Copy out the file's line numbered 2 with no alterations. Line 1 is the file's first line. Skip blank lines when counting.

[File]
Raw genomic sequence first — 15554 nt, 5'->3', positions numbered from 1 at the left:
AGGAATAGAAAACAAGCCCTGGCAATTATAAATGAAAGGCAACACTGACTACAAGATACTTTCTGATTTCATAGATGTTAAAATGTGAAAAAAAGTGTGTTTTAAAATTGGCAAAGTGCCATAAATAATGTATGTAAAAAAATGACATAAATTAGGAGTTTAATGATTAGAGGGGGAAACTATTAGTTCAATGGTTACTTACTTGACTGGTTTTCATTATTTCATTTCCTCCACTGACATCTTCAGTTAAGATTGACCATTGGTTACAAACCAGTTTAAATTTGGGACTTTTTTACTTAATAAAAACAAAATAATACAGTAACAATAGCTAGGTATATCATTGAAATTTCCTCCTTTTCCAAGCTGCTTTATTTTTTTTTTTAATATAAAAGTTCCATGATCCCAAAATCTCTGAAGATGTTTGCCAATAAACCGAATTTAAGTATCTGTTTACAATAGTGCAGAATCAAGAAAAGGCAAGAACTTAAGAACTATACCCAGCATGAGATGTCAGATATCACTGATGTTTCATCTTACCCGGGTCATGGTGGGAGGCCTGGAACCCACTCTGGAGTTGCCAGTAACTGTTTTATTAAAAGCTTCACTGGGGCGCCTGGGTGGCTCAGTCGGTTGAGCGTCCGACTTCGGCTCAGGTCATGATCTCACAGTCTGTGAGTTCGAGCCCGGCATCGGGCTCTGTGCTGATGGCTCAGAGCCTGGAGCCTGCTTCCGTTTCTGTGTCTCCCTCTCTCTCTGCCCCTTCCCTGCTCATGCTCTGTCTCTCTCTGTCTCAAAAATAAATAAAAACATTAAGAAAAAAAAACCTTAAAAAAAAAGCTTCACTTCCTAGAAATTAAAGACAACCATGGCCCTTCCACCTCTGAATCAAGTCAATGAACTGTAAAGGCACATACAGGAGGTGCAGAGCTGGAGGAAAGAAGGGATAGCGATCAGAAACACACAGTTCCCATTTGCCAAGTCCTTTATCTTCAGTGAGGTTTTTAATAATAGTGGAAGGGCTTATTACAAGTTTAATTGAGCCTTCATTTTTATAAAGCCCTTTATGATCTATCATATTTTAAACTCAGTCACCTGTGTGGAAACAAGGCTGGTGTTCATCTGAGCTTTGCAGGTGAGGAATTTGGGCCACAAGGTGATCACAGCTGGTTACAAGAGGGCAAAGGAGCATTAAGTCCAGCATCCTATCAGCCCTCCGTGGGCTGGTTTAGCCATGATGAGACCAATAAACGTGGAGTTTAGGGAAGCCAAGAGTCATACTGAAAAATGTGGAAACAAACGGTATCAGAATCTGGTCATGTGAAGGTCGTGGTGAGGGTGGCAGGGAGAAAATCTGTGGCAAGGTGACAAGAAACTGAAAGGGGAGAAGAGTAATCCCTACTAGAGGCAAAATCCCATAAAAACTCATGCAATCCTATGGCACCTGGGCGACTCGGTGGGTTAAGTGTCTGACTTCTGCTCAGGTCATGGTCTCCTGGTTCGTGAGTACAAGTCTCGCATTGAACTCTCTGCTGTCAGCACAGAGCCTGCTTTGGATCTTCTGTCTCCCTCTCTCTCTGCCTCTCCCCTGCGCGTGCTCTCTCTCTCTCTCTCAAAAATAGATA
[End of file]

AGGAATAGAAAACAAGCCCTGGCAATTATAAATGAAAGGCAACACTGACTACAAGATACTTTCTGATTTCATAGATGTTAAAATGTGAAAAAAAGTGTGTTTTAAAATTGGCAAAGTGCCATAAATAATGTATGTAAAAAAATGACATAAATTAGGAGTTTAATGATTAGAGGGGGAAACTATTAGTTCAATGGTTACTTACTTGACTGGTTTTCATTATTTCATTTCCTCCACTGACATCTTCAGTTAAGATTGACCATTGGTTACAAACCAGTTTAAATTTGGGACTTTTTTACTTAATAAAAACAAAATAATACAGTAACAATAGCTAGGTATATCATTGAAATTTCCTCCTTTTCCAAGCTGCTTTATTTTTTTTTTTAATATAAAAGTTCCATGATCCCAAAATCTCTGAAGATGTTTGCCAATAAACCGAATTTAAGTATCTGTTTACAATAGTGCAGAATCAAGAAAAGGCAAGAACTTAAGAACTATACCCAGCATGAGATGTCAGATATCACTGATGTTTCATCTTACCCGGGTCATGGTGGGAGGCCTGGAACCCACTCTGGAGTTGCCAGTAACTGTTTTATTAAAAGCTTCACTGGGGCGCCTGGGTGGCTCAGTCGGTTGAGCGTCCGACTTCGGCTCAGGTCATGATCTCACAGTCTGTGAGTTCGAGCCCGGCATCGGGCTCTGTGCTGATGGCTCAGAGCCTGGAGCCTGCTTCCGTTTCTGTGTCTCCCTCTCTCTCTGCCCCTTCCCTGCTCATGCTCTGTCTCTCTCTGTCTCAAAAATAAATAAAAACATTAAGAAAAAAAAACCTTAAAAAAAAAGCTTCACTTCCTAGAAATTAAAGACAACCATGGCCCTTCCACCTCTGAATCAAGTCAATGAACTGTAAAGGCACATACAGGAGGTGCAGAGCTGGAGGAAAGAAGGGATAGCGATCAGAAACACACAGTTCCCATTTGCCAAGTCCTTTATCTTCAGTGAGGTTTTTAATAATAGTGGAAGGGCTTATTACAAGTTTAATTGAGCCTTCATTTTTATAAAGCCCTTTATGATCTATCATATTTTAAACTCAGTCACCTGTGTGGAAACAAGGCTGGTGTTCATCTGAGCTTTGCAGGTGAGGAATTTGGGCCACAAGGTGATCACAGCTGGTTACAAGAGGGCAAAGGAGCATTAAGTCCAGCATCCTATCAGCCCTCCGTGGGCTGGTTTAGCCATGATGAGACCAATAAACGTGGAGTTTAGGGAAGCCAAGAGTCATACTGAAAAATGTGGAAACAAACGGTATCAGAATCTGGTCATGTGAAGGTCGTGGTGAGGGTGGCAGGGAGAAAATCTGTGGCAAGGTGACAAGAAACTGAAAGGGGAGAAGAGTAATCCCTACTAGAGGCAAAATCCCATAAAAACTCATGCAATCCTATGGCACCTGGGCGACTCGGTGGGTTAAGTGTCTGACTTCTGCTCAGGTCATGGTCTCCTGGTTCGTGAGTACAAGTCTCGCATTGAACTCTCTGCTGTCAGCACAGAGCCTGCTTTGGATCTTCTGTCTCCCTCTCTCTCTGCCTCTCCCCTGCGCGTGCTCTCTCTCTCTCTCTCAAAAATAGATA